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Black History Month: the Life of George Washington Carver


We all know February is the shortest month of all, but this month and all its holidays are flying by even faster than usual this year! Punxsutawney Phil already didn’t see his shadow, you’ve either endured Valentine’s Day with tons of chocolate or enjoyed the day with your significant other (hopefully still with lots of chocolate), and President’s day probably came and went without you even noticing. But have you stopped and thought about one of the most important celebrations February represents?

Black History Month is an important time to appreciate the contributions that black Americans have made in shaping our country’s history- especially as some of their actions have been overlooked due to racial stigmas. One such man, an amazing botanist, humanitarian, and inventor, had an enormous influence on modern agriculture yet is largely unknown. His name was George Washington Carver.

Carver’s journey is one from slavery to science. He was born into slavery in Missouri around 1864 (exact date unknown) on the property of slave owner Moses Carver. When George and his sister were orphaned in childhood, Moses and his wife, Susan, raised them as their own.

It was then that Carver began to realize his passion for nature. He spent his days collecting rocks, exploring, and painting with homemade paintbrushes and paints. Remembering this time as an adult he wrote, “I wanted to know the name of every stone and flower and insect and bird and beast. I wanted to know where it got its color, where it got its life – but there was no one to tell me.”

Carter yearned to gain a formal education more than anything else. After leaving home at 13, making his way 10 miles to a neighboring town, and gaining a high school education, Carver was accepted into Highland College in Kansas- where he was promptly denied admittance when the administrators discovered the color of his skin. Undeterred, Carver was eventually accepted into the botany program at Iowa State College. There, he excelled and established his reputation as a brilliant botanist. In 1896, none other than Booker T. Washington hired him to run the agriculture program at Tuskegee Institute in Alabama, where Carver made some of his most important discoveries.

Although Carver ultimately gained more success than many of his black brethren, he never forgot where he came from. In fact, his crowning achievement, an agricultural method still in use today called “crop rotation,” almost exclusively benefitted the emancipated black farmers with whom Carver so strongly identified. You see, these farmers were attempting to make a living by selling cotton- but the longer they grew cotton, the more scraggly and unhealthy the crop was.

In the South, farmers had been planting cotton for decades. This crop in particular requires large amounts of nutrients to thrive and produce a substantial amount of the sellable fibers that are used to make clothing and other valuable cotton-based products. The plots of land freed slaves received were therefore already lacking in nutrients, and as they continued to farm the soil became more nutrient deprived and yielded less each year. Seeing this widespread problem, Carver began developing a solution.

Carver knew that peanuts were known for their ability to introduce important nutrients-especially nitrogen-to the soil. He realized that if farmers planted peanuts in between each cotton planting season, the soil would be more fertile and the next cotton crop would be much more fruitful. The desperate farmers took Carver’s advice and were overwhelmed by the results. The only issue? There was now a surplus of peanuts, a crop that was, in that time, primarily used as animal feed.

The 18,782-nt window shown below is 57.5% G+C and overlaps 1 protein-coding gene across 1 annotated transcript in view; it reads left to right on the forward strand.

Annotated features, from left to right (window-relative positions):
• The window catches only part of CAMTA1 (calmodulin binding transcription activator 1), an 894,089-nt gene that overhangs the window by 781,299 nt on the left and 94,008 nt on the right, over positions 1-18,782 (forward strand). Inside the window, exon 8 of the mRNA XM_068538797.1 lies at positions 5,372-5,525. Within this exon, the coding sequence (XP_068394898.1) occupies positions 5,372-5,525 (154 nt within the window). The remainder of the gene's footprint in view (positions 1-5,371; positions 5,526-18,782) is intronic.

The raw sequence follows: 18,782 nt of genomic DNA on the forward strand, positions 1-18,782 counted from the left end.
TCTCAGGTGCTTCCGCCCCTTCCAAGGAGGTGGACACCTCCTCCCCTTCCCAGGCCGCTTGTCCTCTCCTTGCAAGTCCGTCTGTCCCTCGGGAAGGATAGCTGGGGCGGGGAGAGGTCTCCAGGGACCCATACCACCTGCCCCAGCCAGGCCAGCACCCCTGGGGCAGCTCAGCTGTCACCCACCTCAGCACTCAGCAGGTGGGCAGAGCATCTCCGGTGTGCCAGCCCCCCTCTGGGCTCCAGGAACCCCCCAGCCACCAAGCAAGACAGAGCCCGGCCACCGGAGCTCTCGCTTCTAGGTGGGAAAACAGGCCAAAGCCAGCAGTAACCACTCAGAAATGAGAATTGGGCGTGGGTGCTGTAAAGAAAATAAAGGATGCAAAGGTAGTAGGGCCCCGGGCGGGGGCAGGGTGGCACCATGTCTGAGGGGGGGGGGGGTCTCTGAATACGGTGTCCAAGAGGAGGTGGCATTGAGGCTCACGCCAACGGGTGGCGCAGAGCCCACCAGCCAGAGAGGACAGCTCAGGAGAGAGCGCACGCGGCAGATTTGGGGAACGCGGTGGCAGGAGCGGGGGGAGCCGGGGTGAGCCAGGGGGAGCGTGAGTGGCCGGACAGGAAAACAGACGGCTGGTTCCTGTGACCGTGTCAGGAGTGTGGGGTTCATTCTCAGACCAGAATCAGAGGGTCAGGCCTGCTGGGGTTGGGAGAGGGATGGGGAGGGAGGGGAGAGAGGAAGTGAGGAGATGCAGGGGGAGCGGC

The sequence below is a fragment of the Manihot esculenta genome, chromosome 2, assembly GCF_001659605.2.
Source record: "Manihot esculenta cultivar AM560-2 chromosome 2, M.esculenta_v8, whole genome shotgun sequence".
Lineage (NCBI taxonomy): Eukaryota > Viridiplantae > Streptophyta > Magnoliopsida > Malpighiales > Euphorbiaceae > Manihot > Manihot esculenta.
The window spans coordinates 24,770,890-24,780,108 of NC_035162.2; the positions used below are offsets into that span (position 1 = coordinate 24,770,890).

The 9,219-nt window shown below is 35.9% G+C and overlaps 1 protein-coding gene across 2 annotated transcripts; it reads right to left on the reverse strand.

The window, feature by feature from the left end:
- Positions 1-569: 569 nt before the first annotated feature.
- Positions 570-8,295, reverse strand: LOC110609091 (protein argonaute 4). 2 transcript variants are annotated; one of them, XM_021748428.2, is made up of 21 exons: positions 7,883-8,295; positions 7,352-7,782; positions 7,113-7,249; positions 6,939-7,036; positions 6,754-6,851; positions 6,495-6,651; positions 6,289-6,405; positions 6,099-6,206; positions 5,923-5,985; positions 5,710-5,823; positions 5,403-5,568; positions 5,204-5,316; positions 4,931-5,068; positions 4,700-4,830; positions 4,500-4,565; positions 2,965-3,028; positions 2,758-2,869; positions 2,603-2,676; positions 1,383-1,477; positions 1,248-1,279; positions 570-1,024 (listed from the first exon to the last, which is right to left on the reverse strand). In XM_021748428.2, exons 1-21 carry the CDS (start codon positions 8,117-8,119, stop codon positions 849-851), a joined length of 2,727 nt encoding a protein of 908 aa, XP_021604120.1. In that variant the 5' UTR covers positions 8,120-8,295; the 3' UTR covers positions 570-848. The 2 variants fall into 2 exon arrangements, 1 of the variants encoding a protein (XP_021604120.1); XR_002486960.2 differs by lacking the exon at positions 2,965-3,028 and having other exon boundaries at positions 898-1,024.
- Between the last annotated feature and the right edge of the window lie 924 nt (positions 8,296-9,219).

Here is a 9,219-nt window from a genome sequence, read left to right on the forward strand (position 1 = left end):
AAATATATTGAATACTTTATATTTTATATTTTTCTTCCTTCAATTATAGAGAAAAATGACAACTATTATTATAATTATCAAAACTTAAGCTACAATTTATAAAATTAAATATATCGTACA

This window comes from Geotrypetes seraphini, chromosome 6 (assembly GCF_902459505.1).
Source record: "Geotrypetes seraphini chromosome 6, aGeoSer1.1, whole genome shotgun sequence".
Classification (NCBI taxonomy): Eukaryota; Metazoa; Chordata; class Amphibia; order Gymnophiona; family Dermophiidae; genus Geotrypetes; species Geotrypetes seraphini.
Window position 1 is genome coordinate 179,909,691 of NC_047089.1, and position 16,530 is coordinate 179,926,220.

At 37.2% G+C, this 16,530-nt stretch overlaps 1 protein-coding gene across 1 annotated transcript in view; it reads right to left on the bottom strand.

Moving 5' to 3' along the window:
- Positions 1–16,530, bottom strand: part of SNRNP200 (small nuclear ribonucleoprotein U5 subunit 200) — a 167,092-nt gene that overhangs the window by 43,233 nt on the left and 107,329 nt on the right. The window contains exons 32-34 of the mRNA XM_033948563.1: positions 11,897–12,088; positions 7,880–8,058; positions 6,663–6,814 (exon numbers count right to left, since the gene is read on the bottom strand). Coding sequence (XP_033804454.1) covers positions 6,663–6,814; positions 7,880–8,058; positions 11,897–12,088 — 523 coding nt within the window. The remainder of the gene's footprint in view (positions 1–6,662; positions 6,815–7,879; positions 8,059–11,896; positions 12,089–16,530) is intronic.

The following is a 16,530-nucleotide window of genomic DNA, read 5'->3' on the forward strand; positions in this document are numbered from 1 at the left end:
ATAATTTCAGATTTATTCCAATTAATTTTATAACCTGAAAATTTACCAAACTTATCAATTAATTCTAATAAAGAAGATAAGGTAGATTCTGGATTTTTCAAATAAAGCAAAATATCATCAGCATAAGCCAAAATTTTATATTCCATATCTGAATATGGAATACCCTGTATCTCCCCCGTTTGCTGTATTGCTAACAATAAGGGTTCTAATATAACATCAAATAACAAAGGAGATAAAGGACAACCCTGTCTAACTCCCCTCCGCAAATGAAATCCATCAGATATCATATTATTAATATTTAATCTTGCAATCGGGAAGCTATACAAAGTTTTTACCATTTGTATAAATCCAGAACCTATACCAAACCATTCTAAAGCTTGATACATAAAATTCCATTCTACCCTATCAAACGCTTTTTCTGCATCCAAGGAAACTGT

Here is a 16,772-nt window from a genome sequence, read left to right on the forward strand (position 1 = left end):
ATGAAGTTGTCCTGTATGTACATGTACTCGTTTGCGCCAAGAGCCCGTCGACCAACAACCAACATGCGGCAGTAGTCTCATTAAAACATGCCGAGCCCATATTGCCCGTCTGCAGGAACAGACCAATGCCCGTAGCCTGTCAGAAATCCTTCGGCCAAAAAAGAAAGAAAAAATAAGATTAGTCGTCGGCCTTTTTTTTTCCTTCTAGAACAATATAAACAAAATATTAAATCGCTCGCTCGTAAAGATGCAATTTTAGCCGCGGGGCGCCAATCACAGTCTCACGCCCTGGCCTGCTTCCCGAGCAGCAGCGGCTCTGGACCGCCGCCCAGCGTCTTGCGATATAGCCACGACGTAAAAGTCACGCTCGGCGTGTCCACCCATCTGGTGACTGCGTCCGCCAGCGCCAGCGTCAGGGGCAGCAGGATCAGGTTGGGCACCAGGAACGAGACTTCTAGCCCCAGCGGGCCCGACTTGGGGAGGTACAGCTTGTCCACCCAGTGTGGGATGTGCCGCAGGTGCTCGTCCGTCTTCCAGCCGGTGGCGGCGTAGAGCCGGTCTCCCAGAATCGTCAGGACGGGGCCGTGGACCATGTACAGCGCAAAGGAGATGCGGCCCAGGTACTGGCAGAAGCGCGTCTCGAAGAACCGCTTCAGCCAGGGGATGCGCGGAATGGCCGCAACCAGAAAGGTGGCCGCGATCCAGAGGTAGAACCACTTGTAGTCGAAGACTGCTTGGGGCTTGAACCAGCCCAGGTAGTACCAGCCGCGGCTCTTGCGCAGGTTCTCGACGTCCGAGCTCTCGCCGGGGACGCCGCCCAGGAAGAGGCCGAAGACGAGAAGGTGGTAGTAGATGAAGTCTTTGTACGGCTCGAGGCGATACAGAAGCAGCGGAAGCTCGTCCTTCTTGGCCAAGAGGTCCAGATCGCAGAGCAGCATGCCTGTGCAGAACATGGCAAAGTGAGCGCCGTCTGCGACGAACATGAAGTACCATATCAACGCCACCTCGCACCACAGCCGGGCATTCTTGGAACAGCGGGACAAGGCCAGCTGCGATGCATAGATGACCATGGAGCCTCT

Carver again came to the aid of his people, developing over 300 different uses for the extra peanuts. He found a way to efficiently include them as an ingredient in laundry soap, shaving cream, shoe polish, linoleum, wallboard and even rubber! Thus, Carver essentially began the industry of chemurgy (the processing of agricultural outputs into non food or commercial products).

Carver’s dedication to helping others was his primary motivation. He never really gained much money from his inventions and only held 3 patents, but the fact that he was able to help others motivated him to keep working until he passed away in 1943. The incscription on his tombstone reads,”He could have added fortune to fame, but caring for neither, he found happiness and honor in being helpful to the world,” a perfect testament to his legacy.

George Washington Carver’s ideas and inventions are still used today. Organic farming is heavily reliant on crop rotation, and without the chemurgy movement we would have never conceived products like ethanol or even peanut butter. He struggled through the obstacle of prejudice while paving the way for many black scientists to come. Hopefully, more than anything, his giving attitude and thirst for knowledge will inspire black youth to pursue STEM careers in the future.

George Washington Carver is truly an example not only of black excellence, but of scientific excellence, as well. So yes, February is the month of groundhogs, presidents, and romance, but the next time you bite into a peanut-butter filled chocolate this month, remember George Washington Carver and his enduring legacy.

About the Author

EllenKrallEllen Krall is an undergraduate at UGA studying Plant Biology. When she’s not in classes or at the lab, she enjoys long walks in the State Botanical Garden, being kind of good at several instruments (violin, ukulele, banjo), and naming her Beta fish after famous scientists.

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